HighlightsThe Web-based Dose Monitoring platform, integrates directly into existing picture archiving and communication system’s (PACS) environment. Collecting the dose and metadata information already there, it can create patient radiation dose analyses at the study, patient, device, modality or institution level. It also provides all the tools you need for Root Cause Analysis, to help you…

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Business Intelligence

i-Solutions Health – RadCentre Analytics

HighlightsRadCentre Analytics offers an integrated solution for specific data analysis and interactive reporting to increase performance in radiology.Predefined and high performant processing of operating figuresUnlimited analysis options for optimisation of business outcomesIntegrated data warehouse solutionVisualization of radiation exposure extracted from PACS

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Combining MRI with particle beams

An important step towards live imaging in proton therapy

Researchers at the Helmholtz-Zentrum Dresden-Rossendorf (HZDR) want to build the world’s first prototype that tracks moving tumors with magnetic resonance imaging (MRI) in real time during proton therapy. They are combining a rotating open MRI device, designed for the LINAC-MR system from Alberta Health Services, with an actively scanned clinical-akin proton beam at OncoRay, the Dresden-based…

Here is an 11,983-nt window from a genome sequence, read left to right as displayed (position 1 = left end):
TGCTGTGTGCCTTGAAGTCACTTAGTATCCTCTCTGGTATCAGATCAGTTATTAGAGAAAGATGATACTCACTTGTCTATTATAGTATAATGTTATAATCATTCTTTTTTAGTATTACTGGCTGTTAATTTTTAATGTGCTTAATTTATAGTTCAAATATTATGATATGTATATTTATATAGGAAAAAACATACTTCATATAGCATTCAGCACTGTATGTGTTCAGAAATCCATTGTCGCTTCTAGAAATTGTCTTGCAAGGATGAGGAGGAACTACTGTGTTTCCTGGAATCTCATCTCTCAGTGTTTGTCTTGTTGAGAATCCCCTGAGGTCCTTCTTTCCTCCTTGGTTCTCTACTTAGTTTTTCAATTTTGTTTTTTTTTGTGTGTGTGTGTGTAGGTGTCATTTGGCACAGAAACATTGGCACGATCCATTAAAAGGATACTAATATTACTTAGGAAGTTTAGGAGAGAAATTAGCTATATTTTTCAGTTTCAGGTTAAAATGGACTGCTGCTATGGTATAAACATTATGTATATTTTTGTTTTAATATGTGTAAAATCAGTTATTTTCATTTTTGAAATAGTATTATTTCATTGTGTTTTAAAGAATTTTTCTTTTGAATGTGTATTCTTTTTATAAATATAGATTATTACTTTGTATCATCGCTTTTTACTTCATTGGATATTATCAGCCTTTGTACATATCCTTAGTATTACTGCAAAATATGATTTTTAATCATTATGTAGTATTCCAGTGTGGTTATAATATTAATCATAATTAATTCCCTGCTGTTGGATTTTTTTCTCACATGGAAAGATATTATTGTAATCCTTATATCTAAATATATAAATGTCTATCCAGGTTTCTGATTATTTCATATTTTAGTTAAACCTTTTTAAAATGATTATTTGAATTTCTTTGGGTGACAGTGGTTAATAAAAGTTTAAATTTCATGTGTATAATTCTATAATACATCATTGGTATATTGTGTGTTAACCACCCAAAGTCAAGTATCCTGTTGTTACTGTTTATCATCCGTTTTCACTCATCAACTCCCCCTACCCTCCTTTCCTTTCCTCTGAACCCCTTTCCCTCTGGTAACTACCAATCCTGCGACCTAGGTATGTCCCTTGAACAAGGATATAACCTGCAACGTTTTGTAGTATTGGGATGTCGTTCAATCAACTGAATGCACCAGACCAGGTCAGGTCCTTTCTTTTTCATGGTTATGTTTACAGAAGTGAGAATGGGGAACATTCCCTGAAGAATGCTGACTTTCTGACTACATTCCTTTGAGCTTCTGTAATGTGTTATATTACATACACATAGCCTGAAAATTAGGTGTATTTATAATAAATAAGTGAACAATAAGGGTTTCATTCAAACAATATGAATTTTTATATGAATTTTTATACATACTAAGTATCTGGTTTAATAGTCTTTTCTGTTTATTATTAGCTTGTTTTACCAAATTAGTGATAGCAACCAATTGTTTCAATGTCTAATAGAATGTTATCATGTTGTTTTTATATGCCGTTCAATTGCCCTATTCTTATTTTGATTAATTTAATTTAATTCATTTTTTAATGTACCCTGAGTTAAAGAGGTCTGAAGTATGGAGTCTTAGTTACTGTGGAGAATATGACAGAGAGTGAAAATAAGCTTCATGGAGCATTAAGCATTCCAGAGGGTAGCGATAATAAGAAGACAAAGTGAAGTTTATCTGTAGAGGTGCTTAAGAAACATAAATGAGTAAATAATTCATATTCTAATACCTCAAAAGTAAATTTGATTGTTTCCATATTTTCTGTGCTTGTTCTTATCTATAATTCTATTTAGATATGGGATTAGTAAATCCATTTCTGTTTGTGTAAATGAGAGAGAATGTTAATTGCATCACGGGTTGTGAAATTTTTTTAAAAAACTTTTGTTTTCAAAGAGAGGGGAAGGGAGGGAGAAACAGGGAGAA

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Mammography

Advancing the Breast Continuum of Care

The pandemic has presented healthcare systems with new challenges, resulting in backlogs of routine screenings and delayed procedures which threaten the health and wellbeing of patients, as well as the ability of facilities to serve their communities. In order to address these widespread issues, we need to ensure that healthcare professionals are able to operate with precision, confidence and…

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Innovative protein analysis

Cooking an egg in an X-ray beam

A team of scientists has been using the X-ray source PETRA III at the German Electron Synchrotron (DESY) to analyse the structural changes that take place in an egg when you cook it. The work reveals how the proteins in the white of a chicken egg unfold and cross-link with each other to form a solid structure when heated. Their innovative method can be of interest to the food industry as well as…

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3D imaging

New portable gamma ray camera to speed up cancer diagnosis